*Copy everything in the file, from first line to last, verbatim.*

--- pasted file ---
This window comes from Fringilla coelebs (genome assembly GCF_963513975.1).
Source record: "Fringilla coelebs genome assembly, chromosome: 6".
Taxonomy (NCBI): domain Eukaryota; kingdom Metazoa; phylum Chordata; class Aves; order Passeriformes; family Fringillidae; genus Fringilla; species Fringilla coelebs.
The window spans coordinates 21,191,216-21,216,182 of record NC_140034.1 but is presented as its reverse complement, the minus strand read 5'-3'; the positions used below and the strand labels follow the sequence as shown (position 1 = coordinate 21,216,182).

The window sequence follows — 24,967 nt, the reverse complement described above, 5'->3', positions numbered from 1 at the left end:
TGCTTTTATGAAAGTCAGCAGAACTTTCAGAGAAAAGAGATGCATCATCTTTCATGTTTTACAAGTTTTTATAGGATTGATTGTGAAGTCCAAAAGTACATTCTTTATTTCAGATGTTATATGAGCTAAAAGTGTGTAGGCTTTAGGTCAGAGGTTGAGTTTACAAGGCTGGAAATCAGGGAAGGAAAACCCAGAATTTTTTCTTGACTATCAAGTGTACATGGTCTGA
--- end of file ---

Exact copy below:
This window comes from Fringilla coelebs (genome assembly GCF_963513975.1).
Source record: "Fringilla coelebs genome assembly, chromosome: 6".
Taxonomy (NCBI): domain Eukaryota; kingdom Metazoa; phylum Chordata; class Aves; order Passeriformes; family Fringillidae; genus Fringilla; species Fringilla coelebs.
The window spans coordinates 21,191,216-21,216,182 of record NC_140034.1 but is presented as its reverse complement, the minus strand read 5'-3'; the positions used below and the strand labels follow the sequence as shown (position 1 = coordinate 21,216,182).

The window sequence follows — 24,967 nt, the reverse complement described above, 5'->3', positions numbered from 1 at the left end:
TGCTTTTATGAAAGTCAGCAGAACTTTCAGAGAAAAGAGATGCATCATCTTTCATGTTTTACAAGTTTTTATAGGATTGATTGTGAAGTCCAAAAGTACATTCTTTATTTCAGATGTTATATGAGCTAAAAGTGTGTAGGCTTTAGGTCAGAGGTTGAGTTTACAAGGCTGGAAATCAGGGAAGGAAAACCCAGAATTTTTTCTTGACTATCAAGTGTACATGGTCTGA